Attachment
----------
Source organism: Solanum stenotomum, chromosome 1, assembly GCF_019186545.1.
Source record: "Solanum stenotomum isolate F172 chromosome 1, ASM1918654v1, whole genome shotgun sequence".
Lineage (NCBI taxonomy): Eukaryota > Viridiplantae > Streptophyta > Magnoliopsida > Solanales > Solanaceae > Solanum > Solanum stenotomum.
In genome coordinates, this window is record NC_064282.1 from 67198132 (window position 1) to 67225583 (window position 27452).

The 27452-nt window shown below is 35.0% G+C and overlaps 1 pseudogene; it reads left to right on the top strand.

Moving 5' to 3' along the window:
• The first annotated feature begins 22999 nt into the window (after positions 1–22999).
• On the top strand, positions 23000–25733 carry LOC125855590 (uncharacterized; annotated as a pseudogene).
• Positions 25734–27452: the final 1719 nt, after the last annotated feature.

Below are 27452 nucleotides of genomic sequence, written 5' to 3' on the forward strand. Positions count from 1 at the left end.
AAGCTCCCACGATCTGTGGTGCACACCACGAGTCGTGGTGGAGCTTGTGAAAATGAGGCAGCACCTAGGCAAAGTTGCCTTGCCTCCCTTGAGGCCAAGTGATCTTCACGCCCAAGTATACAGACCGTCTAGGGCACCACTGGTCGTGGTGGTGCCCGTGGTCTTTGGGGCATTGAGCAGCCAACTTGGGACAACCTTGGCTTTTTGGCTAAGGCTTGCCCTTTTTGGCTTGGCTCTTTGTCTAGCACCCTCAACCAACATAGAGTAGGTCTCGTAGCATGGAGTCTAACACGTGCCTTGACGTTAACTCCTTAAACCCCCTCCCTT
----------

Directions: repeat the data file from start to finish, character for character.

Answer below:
Source organism: Solanum stenotomum, chromosome 1, assembly GCF_019186545.1.
Source record: "Solanum stenotomum isolate F172 chromosome 1, ASM1918654v1, whole genome shotgun sequence".
Lineage (NCBI taxonomy): Eukaryota > Viridiplantae > Streptophyta > Magnoliopsida > Solanales > Solanaceae > Solanum > Solanum stenotomum.
In genome coordinates, this window is record NC_064282.1 from 67198132 (window position 1) to 67225583 (window position 27452).

The 27452-nt window shown below is 35.0% G+C and overlaps 1 pseudogene; it reads left to right on the top strand.

Moving 5' to 3' along the window:
• The first annotated feature begins 22999 nt into the window (after positions 1–22999).
• On the top strand, positions 23000–25733 carry LOC125855590 (uncharacterized; annotated as a pseudogene).
• Positions 25734–27452: the final 1719 nt, after the last annotated feature.

Below are 27452 nucleotides of genomic sequence, written 5' to 3' on the forward strand. Positions count from 1 at the left end.
AAGCTCCCACGATCTGTGGTGCACACCACGAGTCGTGGTGGAGCTTGTGAAAATGAGGCAGCACCTAGGCAAAGTTGCCTTGCCTCCCTTGAGGCCAAGTGATCTTCACGCCCAAGTATACAGACCGTCTAGGGCACCACTGGTCGTGGTGGTGCCCGTGGTCTTTGGGGCATTGAGCAGCCAACTTGGGACAACCTTGGCTTTTTGGCTAAGGCTTGCCCTTTTTGGCTTGGCTCTTTGTCTAGCACCCTCAACCAACATAGAGTAGGTCTCGTAGCATGGAGTCTAACACGTGCCTTGACGTTAACTCCTTAAACCCCCTCCCTT